Nilotinib is a potential oral treatment for Parkinson’s disease (PD).
Nilotinib, developed and marketed by Novartis under the brand name Tasigna, is used to treat people with a blood cancer called Philadelphia chromosome positive chronic myeloid leukemia (CML). It was approved by the U.S Food and Drug Administration (FDA) in 2010 for this form of leukemia, and has been similarly authorized in the European Union since 2007.
How nilotinib works
Nilotinib is a type of biological therapy called a protein tyrosine kinase inhibitor (TKI). Tyrosine kinases are enzymes that act as chemical messengers, which can stimulate cancer cell growth.
In Parkinson’s disease, nilotinib may work to eliminate toxic proteins that build in the brain by activating a mechanism in brain cells that serves as a sort of garbage disposal unit.
Nilotinib in clinical trials
Researchers with Georgetown University Medical Center (GUMC) conducted a Phase 1 clinical trial (NCT02281474) that evaluated the effects of nilotinib in 11 patients with Parkinson’s and Lewy body dementia.
Results from this study, which ended in 2015, suggested that the medication can safely treat both motor and cognitive problems in patients with moderately advanced Parkinson’s and mild to severe cognitive impairment.
The six-month trial reported positive outcomes in all 11 nilotinib-treated patients, with 10 people showing significant clinical improvement. Disease biomarkers in the cerebrospinal fluid were also evaluated, and positive changes were found for alpha-synuclein (α-synuclein), amyloid beta-40/42 (Abeta-40/42), dopamime, and tau protein, a sign of toxic protein clearance from the brain.
Trial results also showed an increase in dopamine production in several patients, and that treatment discontinuation led to a deterioration in cognitive and motor skills even with levodopa use. Given at lower doses than for cancer patients (150 or 300 mg once daily), nilotinib seemed to improve symptoms over the 24-week treatment period, without causing serious adverse reactions.
Based on these findings, GUMC researchers opened a Phase 2 clinical trial (NCT02954978) in January 2017, evaluating nilotinib’s safety and tolerability at two doses — 150 mg or 300 mg capsules taken once a day — against a placebo for 12 months in 75 adults with moderate to severe Parkinson’s disease. Novartis supported this trial, providing both nilotinib and a placebo.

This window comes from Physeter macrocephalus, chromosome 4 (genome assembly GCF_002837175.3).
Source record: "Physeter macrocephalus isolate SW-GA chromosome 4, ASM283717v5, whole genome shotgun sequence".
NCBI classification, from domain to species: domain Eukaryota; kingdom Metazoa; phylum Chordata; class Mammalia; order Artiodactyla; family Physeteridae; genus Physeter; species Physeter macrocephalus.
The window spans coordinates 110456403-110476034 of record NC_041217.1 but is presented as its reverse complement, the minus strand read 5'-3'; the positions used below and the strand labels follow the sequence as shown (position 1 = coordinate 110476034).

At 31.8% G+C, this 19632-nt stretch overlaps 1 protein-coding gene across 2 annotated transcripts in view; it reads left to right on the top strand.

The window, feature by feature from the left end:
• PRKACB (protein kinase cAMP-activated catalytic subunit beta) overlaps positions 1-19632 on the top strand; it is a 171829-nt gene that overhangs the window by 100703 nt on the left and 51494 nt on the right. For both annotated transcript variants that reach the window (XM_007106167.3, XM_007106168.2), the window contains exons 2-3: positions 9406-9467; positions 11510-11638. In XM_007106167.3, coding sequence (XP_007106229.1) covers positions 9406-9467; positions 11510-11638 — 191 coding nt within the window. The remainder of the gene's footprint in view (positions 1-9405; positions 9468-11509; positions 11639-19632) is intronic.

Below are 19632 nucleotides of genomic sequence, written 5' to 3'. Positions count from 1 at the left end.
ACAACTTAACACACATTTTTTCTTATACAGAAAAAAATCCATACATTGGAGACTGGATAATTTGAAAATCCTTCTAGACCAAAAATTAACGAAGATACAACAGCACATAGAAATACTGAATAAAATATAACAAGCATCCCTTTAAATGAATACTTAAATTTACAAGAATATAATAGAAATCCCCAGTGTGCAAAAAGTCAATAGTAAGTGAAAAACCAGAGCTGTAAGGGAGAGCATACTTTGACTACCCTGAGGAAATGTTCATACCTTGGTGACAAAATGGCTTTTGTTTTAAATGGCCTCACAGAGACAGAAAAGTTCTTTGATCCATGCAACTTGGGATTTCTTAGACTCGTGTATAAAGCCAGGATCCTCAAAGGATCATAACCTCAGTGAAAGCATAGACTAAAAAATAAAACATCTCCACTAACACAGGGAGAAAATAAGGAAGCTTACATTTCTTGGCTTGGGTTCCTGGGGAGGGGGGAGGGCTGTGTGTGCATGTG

Patients enrolled, ages 40 to 90, had the option of continuing or beginning treatment in a 15-month extension study after finishing the main trial. In total, 63 patients moved into the longer-term study, and were randomized to treatment at either dose.
Main trial findings, reported in 2019, showed safety and reasonable tolerability at both doses after 12 months, with side effects largely mild to moderate in severity, including falls, and musculoskeletal, respiratory, and skin conditions.
An exploratory analysis of disease-relevant biomarkers found that patients given nilotinib had lower levels of two toxic proteins considered hallmarks of Parkinson’s: a 20% decrease in alpha-synuclein and 30% reduction in tau, and a more than 50% increase in dopamine levels in the brain.
Extension study findings, reported in 2021 at the annual American Association of Neurology (AAN) meeting, continued to show safety and tolerability at both doses, with no adverse events thought related to treatment. Evidence of greater benefit was seen at nilotinib’s 300 mg daily dose.
According to these 27-month results, a worsening in motor and non-motor aspects of daily living — as measured by the Unified Parkinson’s Disease Rating Scale (UPDRS) I-II — stopped in people at the 300 mg dose after about 15 months, and these scores remained stable or slightly improved through to the extension study’s end. For those on the 150 mg daily dose, these scores continued to worsen. Patient-reported quality of life was also superior on the high dose compared with lower-dose patients.
No change was evident in measures of cognitive abilities between these two groups, and no statistically significant difference in UPDRS-III scores — assessing motor symptoms — was seen between the high- and low-dose groups during “on” periods with levodopa.
Those who started on treatment later in the extension study, likely the main trial’s placebo group (although not defined as such in the AAN abstract), showed that nilotinib at 150 mg daily failed to prevent a significant worsening of combined UPDRS II and III scores, or in the total UPDRS I-III score, compared with patients at a later date given the 300 mg dose.
GUMC researchers, based on total Phase 2 findings, recommended that a larger study of treatment efficacy at the 300 mg daily dose be conducted in Parkinson’s patients.
Updated: April 20, 2021
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